The problem with the AUMF

Gregory Johnsen has a long article about the Authorization for the Use of Military Force. It’s about how the AUMF has been used to pretty much do almost anything. Here it is:

That the President is authorized to use all necessary and appropriate force against those nations, organizations, or persons he determines planned, authorized, committed, or aided the terrorist attacks that occurred on September 11, 2001, or harbored such organizations or persons in order to prevent any future acts of international terrorism against the United States by such nations, organizations or persons.

It’s now being used to go after people who had absolutely nothing to do with 9/11. Here are two bits that show how bad the current situation is:

“The hearing made clear that the Obama administration’s long insistence that it is deeply legally restrained under the AUMF is misleading and at a minimum requires much more extensive scrutiny,” Goldsmith wrote. Goldsmith’s post and Sheehan’s public evasions raised a key question: Twelve years after 9/11, who exactly is the U.S. at war with?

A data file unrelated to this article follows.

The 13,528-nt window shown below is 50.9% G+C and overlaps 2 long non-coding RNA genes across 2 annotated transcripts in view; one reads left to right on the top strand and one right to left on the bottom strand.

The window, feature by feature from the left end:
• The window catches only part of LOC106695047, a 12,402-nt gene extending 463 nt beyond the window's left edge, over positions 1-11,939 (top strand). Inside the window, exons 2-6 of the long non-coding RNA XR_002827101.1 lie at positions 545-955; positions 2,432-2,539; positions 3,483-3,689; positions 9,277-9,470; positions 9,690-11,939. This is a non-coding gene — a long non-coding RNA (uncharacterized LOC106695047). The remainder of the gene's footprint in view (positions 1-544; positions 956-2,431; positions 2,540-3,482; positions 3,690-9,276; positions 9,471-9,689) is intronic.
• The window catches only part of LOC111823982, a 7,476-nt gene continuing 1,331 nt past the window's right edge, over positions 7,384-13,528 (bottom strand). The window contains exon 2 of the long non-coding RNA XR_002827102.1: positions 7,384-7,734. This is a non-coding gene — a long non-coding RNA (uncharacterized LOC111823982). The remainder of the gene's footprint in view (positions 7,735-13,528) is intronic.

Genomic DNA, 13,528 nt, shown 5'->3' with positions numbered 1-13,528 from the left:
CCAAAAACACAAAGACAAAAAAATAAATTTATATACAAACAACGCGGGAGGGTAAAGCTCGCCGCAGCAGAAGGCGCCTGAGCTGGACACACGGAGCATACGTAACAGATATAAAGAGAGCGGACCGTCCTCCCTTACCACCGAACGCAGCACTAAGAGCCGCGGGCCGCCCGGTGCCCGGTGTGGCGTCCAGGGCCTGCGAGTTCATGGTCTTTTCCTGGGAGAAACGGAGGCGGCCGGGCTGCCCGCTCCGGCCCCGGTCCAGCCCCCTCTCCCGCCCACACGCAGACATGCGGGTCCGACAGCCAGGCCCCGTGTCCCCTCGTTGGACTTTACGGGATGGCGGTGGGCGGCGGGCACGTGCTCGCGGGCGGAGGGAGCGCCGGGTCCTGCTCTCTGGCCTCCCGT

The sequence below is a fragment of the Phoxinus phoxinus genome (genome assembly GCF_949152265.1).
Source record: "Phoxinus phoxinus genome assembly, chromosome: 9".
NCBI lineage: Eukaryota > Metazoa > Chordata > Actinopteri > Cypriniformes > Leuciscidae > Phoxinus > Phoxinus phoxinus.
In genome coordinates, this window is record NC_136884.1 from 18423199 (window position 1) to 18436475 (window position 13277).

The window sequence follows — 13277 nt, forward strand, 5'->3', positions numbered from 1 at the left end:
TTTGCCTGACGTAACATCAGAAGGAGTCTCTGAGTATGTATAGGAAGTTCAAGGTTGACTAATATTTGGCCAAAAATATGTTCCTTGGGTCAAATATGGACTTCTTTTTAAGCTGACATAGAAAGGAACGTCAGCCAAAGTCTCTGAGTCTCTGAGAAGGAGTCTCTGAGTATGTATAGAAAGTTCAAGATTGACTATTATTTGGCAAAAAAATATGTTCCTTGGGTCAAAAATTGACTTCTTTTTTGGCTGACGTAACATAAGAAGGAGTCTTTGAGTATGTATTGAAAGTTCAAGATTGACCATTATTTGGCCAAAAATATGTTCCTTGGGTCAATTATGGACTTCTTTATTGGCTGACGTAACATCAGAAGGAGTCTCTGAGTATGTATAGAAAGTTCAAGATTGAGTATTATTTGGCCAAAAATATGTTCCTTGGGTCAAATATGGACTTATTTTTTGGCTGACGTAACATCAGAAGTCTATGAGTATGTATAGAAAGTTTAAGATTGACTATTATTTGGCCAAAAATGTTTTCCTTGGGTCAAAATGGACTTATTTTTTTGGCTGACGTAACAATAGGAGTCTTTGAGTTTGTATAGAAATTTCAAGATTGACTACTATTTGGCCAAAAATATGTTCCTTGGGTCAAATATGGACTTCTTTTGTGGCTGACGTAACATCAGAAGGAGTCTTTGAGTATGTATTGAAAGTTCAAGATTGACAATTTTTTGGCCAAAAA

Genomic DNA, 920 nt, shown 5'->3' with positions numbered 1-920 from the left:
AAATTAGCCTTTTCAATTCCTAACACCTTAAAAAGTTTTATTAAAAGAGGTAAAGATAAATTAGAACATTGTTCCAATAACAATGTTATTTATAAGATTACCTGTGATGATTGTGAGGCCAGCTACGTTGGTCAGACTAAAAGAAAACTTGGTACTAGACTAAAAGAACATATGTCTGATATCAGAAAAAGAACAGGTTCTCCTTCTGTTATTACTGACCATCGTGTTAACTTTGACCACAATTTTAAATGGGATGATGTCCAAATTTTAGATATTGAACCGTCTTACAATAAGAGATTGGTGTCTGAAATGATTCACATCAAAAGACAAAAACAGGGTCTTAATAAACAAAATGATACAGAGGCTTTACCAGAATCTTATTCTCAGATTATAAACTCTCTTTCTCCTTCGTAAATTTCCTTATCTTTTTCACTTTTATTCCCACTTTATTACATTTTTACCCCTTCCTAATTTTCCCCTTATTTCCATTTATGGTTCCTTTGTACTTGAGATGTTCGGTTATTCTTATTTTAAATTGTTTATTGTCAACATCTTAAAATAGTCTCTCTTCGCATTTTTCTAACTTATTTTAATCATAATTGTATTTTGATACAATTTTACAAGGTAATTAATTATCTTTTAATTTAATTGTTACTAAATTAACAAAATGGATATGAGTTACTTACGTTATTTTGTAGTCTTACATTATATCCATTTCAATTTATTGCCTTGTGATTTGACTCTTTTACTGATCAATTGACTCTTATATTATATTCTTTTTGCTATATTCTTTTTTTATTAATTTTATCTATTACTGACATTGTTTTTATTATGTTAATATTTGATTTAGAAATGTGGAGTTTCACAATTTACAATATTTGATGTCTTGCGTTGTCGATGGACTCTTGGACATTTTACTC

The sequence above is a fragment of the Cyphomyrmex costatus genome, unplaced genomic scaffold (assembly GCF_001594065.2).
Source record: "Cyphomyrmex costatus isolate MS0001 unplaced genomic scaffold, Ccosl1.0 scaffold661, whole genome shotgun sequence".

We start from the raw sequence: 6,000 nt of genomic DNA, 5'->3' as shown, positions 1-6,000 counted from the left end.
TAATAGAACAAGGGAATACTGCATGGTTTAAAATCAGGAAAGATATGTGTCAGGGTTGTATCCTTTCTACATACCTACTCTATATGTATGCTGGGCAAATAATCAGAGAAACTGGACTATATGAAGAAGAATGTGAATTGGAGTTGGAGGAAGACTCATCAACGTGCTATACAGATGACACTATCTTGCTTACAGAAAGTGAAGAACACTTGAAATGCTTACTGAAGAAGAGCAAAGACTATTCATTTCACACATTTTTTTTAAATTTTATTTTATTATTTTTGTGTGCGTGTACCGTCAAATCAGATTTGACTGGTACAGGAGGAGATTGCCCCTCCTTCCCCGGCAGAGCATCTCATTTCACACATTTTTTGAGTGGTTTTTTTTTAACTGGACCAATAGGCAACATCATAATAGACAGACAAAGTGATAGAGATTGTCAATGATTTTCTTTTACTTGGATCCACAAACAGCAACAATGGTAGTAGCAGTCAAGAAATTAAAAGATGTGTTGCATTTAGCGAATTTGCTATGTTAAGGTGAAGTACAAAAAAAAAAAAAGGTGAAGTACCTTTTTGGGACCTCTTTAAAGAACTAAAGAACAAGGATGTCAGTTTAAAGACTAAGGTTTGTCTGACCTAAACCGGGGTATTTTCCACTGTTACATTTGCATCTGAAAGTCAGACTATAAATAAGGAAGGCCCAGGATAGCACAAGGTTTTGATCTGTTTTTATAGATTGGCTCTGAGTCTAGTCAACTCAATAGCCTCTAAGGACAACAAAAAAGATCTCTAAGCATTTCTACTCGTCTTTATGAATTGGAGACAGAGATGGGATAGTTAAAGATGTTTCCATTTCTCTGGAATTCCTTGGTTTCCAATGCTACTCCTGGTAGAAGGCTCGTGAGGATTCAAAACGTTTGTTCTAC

When I contacted the Pentagon to get an answer, a spokeswoman emailed back: “The list is classified and not for public release.”

Perhaps the most interesting question about the AUMF and its 60 words is this: What does that sentence prohibit? What — more than 12 years after Congress passed it — is clearly out of bounds?

Several of the lawyers I talked to, officials from both the Bush and Obama administrations, spoke eloquently and at great length about the limits of the AUMF and being constrained by the law. And maybe that is true. But none of them were able to point to a case in which the U.S. knew of a terrorist but couldn’t target him because it lacked the legal authority. Each time the president wanted to kill someone, his lawyers found the authority embedded somewhere in those 60 words.

Really, you should go read the whole thing.

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